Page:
The opening up of commercial coal mining in India to 100 per cent Foreign Direct Investment (FDI) is unlikely to bring happy tidings for the sector.
At a time when global capital is fleeing thermal coal, it is not a good idea to attract foreign investments in the sector. Future investments in coal are fraught with risk as leading global investors are gravitating towards renewable energy, a study notes.
The findings of New Delhi-based Centre for Financial Accountability (CFA) throw up unsettling statistics for coal-fired projects. The study analysed 54 energy projects for coal and renewable energy in calendar 2018 and deduced that 80 per cent of the total credit of Rs 30,534 crore was parked in renewable energy projects. Coal-based generation projects received only 20 per cent of the lending. Moreover, primary finance to coal power tanked by 93 per cent in value terms compared with calendar 2017.
In 2018, most of the credit for coal-fired generation projects was made available by government-owned or institutions where government had a majority stake. In contrast, 75 per cent of the finance for renewable energy projects came from privately controlled commercial banks.
Global trends also indicate that foreign capital is getting disillusioned with coal. Over 100 globally significant financial institutions have divested from thermal coal – the figure includes 40 per cent of the top 40 global banks and 20 leading global insurers.
“In this context, it could be challenging to attract foreign investment to a declining sector when India’s economic growth is slowing, and global investors are shying away from the dirtiest fossil fuel”, said Vibhuti Garg, energy economist with US-based think-tank Institute for Energy Economics & Financial Analysis (IEEFA).
“The government should channel its resources to a greater offtake of renewable energy in India. This would in turn require grid strengthening, improved inter-state transmission capacity and ideally a stronger price signal to incentivise peaking power supply to reward fast ramping and on-demand peak supply”, she suggested.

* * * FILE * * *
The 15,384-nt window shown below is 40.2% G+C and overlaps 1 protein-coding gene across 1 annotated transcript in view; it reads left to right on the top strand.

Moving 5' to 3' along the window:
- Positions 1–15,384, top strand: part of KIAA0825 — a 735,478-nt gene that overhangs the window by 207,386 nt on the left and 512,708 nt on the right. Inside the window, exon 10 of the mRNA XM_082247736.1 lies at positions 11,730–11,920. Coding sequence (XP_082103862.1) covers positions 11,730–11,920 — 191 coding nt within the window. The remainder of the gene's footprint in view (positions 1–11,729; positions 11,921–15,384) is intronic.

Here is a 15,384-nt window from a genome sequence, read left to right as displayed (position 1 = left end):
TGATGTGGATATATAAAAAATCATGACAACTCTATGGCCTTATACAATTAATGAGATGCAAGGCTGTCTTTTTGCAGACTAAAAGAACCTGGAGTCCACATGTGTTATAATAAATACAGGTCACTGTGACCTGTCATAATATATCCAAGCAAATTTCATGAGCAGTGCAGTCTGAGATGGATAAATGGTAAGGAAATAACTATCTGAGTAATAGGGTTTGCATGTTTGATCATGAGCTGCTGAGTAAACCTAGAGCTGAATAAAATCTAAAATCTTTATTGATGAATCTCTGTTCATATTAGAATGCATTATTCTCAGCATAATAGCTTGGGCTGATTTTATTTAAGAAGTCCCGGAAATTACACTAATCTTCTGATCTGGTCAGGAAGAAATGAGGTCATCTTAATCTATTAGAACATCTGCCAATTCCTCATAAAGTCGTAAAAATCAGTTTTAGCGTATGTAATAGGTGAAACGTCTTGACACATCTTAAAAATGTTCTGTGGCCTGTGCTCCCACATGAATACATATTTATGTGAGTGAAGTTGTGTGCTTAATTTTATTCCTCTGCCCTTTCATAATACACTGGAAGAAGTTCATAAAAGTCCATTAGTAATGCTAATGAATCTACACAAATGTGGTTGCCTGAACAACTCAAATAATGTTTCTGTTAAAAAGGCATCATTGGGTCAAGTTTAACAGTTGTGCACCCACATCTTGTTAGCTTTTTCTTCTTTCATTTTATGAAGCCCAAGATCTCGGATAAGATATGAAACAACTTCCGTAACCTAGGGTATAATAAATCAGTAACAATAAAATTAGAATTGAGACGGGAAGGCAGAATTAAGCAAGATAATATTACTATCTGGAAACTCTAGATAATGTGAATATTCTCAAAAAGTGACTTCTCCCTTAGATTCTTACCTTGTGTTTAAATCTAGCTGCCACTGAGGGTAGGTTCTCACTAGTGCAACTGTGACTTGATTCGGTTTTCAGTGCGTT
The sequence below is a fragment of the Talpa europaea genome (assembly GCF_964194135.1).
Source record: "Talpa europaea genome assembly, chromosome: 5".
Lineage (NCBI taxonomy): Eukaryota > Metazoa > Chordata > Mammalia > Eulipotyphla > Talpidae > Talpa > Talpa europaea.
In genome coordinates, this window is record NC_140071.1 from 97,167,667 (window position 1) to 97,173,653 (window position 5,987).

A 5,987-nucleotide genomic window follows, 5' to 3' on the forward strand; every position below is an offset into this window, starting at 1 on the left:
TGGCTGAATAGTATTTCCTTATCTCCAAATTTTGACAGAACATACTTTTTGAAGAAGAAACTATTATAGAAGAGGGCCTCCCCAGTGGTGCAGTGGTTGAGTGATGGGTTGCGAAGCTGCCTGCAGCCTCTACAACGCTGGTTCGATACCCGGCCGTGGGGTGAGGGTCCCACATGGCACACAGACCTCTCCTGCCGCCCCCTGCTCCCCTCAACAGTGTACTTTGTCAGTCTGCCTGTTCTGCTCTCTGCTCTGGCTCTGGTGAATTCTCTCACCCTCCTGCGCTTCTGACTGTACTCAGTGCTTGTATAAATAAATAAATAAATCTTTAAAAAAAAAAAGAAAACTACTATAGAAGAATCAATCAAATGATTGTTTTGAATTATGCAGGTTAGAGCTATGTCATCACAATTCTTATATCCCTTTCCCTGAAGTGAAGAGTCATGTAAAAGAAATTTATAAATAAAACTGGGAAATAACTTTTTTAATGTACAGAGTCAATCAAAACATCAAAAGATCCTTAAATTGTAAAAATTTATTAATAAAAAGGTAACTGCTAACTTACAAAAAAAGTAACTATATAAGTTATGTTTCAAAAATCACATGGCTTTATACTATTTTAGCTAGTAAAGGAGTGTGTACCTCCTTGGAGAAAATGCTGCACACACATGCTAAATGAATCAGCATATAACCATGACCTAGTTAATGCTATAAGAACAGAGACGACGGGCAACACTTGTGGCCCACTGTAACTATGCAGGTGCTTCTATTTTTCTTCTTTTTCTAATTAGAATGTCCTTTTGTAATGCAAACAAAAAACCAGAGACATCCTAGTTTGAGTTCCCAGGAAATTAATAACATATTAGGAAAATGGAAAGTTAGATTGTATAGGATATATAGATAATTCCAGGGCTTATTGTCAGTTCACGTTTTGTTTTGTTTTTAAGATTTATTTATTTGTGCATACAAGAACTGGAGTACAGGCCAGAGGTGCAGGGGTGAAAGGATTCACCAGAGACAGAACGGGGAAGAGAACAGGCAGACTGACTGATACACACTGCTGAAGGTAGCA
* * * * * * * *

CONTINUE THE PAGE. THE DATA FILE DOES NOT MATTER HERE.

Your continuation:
The country’s power sector is beset by huge stress as it grapples with issues across the value chain. The thermal generation sector is exposed to a colossal non-performing asset (NPA) burden of $144 billion (as of FY18), a deficient transmission network leading to grid congestion and curtailment and rising debt pile, resulting in the deterioration of financial health of distribution companies (discoms).
In particular, the thermal power plants are under huge strain – their capacity utilisation has stayed below 60 per cent for over two years. Some of the stressed coal-based generation units are highly leveraged as well, making debt servicing profoundly difficult. Moreover, late payments by loss accumulating discoms and renegotiation of tariffs over power purchase agreements (PPAs) have added to the woes of thermal power producers.
The article appeared in the Business Standard, can be accessed here.